“When you are the master of your craft, when you are secure in your knowledge, secure in your competence, then you will reap the benefit of being able to contribute. Science is a very difficult and demanding discipline and it could get very frustrating unless you are totally committed, unless you are totally committed to your craft, and knowing your field. And so eventually what’s going to happen if you are really excellent at what you do, you are going to be able to contribute in ways that will bring fulfilment. So give it your all, when you are awesome at what you do, then your contribution will make the sacrifice worth it.” – Dr Fox
UG Lecturer and Chemistry Researcher, Dr Dawn Fox has a desire to “clean dirty water” which led her to create long-term, sustainable solutions. Through her research, she focuses on converting waste into materials that can solve environmental and public health issues, using local materials to improve water quality at the household level for vulnerable communities and for emergencies like floods, storms and hurricanes.
Dr. Fox uses microscopy and spectroscopy to create materials for improving water quality. She has developed aqueous phase sorbents (solid materials to remove contaminants from water) using a variety of materials local to Guyana, including waste sawdust, coconut shells, and rice husks. She has also worked on composite building materials, substituting chipped waste plastic for sand in concrete mixtures. She is currently developing a household water treatment filter made entirely from recycled and locally available materials.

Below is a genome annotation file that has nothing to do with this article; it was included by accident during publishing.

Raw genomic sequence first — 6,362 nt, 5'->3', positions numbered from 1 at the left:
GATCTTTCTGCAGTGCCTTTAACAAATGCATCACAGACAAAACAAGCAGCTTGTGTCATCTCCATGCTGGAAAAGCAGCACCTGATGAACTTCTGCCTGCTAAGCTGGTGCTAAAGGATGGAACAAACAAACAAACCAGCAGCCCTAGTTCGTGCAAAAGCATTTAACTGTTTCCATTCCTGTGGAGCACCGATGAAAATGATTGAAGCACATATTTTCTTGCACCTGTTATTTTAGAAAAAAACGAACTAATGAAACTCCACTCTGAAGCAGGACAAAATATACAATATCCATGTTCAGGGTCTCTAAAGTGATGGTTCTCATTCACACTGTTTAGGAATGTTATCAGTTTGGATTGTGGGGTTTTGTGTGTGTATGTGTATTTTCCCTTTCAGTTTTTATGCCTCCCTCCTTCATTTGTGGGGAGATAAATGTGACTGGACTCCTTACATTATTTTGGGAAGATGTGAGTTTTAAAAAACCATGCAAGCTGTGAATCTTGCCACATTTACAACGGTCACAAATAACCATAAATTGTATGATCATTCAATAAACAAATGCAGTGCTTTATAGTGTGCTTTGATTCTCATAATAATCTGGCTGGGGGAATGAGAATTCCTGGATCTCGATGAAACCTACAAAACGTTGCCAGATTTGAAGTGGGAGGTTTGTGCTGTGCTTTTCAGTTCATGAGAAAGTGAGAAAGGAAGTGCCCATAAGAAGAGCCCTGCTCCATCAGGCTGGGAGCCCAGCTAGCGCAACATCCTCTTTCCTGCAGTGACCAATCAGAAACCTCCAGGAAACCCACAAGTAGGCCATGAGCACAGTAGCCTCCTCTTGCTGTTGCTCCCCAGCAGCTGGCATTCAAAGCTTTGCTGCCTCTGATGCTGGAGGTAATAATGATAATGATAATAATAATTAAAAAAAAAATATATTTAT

In 2018, Dr. Fox was recognized for her research in water remediation at the the Annual Meeting of the American Association for the Advancement of Science (AAAS), where she and four colleagues were awarded the OWSD-Elsevier Foundation Award for Women Scientists in the Developing World.
“Don’t be afraid of failure”
As a scientist, Dawn has also been inspired by failure on the personal level.
“One of the life lessons I’ve learned on this journey is not to be afraid of failure,” she said. “And in fact, it’s a part of the scientific method.
“If you have a hypothesis and you test it and it doesn’t work out, you change things and you go again. And we learn a lot more from failure than from an outright success because we study failure more.”
She recalls an experiment she was doing in her water remediation work. She expected the compound she chose to work in a certain way, and when it didn’t, she tried many variations of the experiment over the course of the year. Still, it didn’t not work out the way she had hoped.
It was tempting to give up, but she pressed forward, seeking the advice of a colleague. She ended up changing her hypothesis and the way she was looking at the experiment, which led her to find a compound that did work.
“What I realized was that the science was trying to tell me the truth,” she said. “I had to be open to failure to realize that and redirect my course to find the truth.”